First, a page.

New Study Shows That Female Dogs Judge Their Owners When They Make Mistakes
“This post contains affiliate links, and I will be compensated if you make a purchase after clicking on my links.”
Do you ever feel like your dog is judgingly looking at you when you make a mistake? Well, what you feel is probably right!
According to a study from Kyoto University in Japan, female dogs judge human competence and are more likely to approach those who can perform tasks for them.
Female dogs “judge” people after seeing them make an error or act incompetently, according to Japanese researchers. While the researchers looked at how male and female dogs reacted to people acting competently or incompetently, they discovered that females stare longer and approach humans who appear competent while opening a container of food.
“Dogs are highly sensitive to human behavior, and they evaluate us using both their direct experiences and from a third-party perspective,” researchers write in the journal Behavioural Processes. “Dogs pay attention to various aspects of our actions and make judgments about, for example, social vs. selfish acts.”
30 dogs sat in front of two actors to see how they reacted to people making mistakes. Each person had a food container with a lid. The container was easily opened by the “competent” human. Meanwhile, the “incompetent” human struggled to remove the lid.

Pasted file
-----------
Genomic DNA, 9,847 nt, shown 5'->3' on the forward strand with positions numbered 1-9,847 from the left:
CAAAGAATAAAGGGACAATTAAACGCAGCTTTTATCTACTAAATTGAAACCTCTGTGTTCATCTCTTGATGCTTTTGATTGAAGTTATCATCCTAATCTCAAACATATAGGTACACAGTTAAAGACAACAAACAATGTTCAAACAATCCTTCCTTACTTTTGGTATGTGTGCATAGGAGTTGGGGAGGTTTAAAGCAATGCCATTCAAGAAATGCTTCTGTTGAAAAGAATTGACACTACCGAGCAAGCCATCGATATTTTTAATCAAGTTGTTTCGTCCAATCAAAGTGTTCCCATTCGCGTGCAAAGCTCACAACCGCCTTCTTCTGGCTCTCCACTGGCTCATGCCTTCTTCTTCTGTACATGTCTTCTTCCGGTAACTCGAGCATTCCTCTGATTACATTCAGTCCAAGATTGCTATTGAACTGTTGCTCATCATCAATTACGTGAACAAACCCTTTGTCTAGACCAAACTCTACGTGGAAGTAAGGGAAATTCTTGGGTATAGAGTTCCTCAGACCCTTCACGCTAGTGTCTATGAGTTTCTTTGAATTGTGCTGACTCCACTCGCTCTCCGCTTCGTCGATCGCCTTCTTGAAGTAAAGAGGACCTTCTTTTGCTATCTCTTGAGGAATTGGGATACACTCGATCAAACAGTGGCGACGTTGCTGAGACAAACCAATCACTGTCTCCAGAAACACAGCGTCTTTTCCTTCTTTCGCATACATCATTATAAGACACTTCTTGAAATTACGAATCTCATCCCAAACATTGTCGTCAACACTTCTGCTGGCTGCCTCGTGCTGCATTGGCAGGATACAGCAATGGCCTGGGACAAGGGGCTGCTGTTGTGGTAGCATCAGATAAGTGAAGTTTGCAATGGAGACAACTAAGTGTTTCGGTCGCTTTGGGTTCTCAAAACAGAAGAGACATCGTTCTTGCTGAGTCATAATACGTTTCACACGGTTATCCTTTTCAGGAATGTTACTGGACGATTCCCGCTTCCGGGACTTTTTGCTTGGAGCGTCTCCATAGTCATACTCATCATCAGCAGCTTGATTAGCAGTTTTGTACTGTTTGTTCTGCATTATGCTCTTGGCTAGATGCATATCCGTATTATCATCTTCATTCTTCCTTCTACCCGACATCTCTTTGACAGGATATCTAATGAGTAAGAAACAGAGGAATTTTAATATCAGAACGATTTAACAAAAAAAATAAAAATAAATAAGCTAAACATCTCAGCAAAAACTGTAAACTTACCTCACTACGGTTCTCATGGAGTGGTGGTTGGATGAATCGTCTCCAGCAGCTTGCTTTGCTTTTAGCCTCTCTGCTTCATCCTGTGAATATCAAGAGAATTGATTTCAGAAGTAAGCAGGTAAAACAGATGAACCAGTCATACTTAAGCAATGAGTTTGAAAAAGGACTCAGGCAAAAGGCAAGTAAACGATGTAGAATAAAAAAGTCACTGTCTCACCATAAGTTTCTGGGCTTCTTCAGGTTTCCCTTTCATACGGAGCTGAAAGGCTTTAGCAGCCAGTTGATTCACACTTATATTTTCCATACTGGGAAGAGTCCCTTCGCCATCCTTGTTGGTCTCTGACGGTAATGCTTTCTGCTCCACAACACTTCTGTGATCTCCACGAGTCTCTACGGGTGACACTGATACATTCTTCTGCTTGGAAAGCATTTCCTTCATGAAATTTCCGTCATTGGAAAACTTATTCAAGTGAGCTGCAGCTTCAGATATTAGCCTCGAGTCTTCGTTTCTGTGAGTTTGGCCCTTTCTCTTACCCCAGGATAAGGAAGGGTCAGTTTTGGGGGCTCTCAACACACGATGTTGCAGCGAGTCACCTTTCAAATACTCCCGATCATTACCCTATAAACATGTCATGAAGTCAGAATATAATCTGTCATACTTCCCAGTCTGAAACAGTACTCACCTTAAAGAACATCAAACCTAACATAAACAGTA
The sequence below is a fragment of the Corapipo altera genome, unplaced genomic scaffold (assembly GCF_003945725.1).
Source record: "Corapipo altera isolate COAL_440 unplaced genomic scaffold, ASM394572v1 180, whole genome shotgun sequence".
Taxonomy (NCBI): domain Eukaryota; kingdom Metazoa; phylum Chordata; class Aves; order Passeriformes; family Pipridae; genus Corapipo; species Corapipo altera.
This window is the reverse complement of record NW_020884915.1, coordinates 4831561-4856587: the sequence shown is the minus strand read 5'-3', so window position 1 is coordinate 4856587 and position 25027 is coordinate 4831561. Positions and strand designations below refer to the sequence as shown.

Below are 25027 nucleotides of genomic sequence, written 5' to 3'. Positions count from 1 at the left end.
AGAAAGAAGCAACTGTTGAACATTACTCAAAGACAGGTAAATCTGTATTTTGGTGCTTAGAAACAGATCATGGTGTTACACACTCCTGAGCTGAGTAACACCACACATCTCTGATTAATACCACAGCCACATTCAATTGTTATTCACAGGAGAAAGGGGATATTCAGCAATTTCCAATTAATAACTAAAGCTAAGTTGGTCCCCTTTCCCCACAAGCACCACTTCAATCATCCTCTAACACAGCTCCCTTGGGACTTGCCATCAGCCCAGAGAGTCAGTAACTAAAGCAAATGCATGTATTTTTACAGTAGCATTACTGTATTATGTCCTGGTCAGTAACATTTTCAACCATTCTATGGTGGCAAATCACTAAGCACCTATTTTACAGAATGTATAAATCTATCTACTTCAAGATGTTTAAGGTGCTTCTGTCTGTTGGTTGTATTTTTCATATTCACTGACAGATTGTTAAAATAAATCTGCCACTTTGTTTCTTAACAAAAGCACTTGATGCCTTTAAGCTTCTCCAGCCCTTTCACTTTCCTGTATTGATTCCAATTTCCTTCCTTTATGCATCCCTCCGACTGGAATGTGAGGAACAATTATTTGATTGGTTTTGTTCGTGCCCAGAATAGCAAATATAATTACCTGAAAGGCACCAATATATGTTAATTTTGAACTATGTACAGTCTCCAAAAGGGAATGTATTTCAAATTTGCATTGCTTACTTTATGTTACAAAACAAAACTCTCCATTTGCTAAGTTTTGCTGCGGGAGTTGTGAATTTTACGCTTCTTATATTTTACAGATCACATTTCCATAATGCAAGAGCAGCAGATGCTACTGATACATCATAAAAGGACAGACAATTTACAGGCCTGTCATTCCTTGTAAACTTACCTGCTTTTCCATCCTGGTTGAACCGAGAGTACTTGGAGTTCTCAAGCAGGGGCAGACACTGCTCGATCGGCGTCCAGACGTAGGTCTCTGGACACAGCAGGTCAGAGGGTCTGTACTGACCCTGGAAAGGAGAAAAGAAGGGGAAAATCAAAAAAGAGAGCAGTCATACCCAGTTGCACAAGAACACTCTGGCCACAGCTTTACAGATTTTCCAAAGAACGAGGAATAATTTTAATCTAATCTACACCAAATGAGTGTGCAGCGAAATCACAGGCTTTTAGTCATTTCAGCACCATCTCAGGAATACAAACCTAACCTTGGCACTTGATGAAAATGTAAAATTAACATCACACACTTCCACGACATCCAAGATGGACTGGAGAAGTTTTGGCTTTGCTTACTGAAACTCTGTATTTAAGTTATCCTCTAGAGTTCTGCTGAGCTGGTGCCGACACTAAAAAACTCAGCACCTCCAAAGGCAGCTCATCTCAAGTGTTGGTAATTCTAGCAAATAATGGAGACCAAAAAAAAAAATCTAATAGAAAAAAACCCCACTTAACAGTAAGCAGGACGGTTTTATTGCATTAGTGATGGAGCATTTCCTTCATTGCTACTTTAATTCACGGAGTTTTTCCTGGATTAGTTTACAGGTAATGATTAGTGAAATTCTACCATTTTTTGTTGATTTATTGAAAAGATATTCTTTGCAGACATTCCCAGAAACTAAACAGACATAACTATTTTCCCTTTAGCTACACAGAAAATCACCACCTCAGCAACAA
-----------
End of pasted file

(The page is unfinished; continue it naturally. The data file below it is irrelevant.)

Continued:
The team discovered that female dogs stared at the competent human for significantly longer than their male counterparts after recording this experiment. They were also more likely to approach the intelligent human capable of removing the lid. The study’s authors believe this demonstrates that female dogs can recognize competence and that this judgment influences their behavior.
“This result suggests that dogs can recognize different competence levels in humans, and that this ability influences their behavior according to the first situation. Our data also indicate that more attention should be given to potential sex differences in dogs’ social evaluation abilities,” the researchers conclude.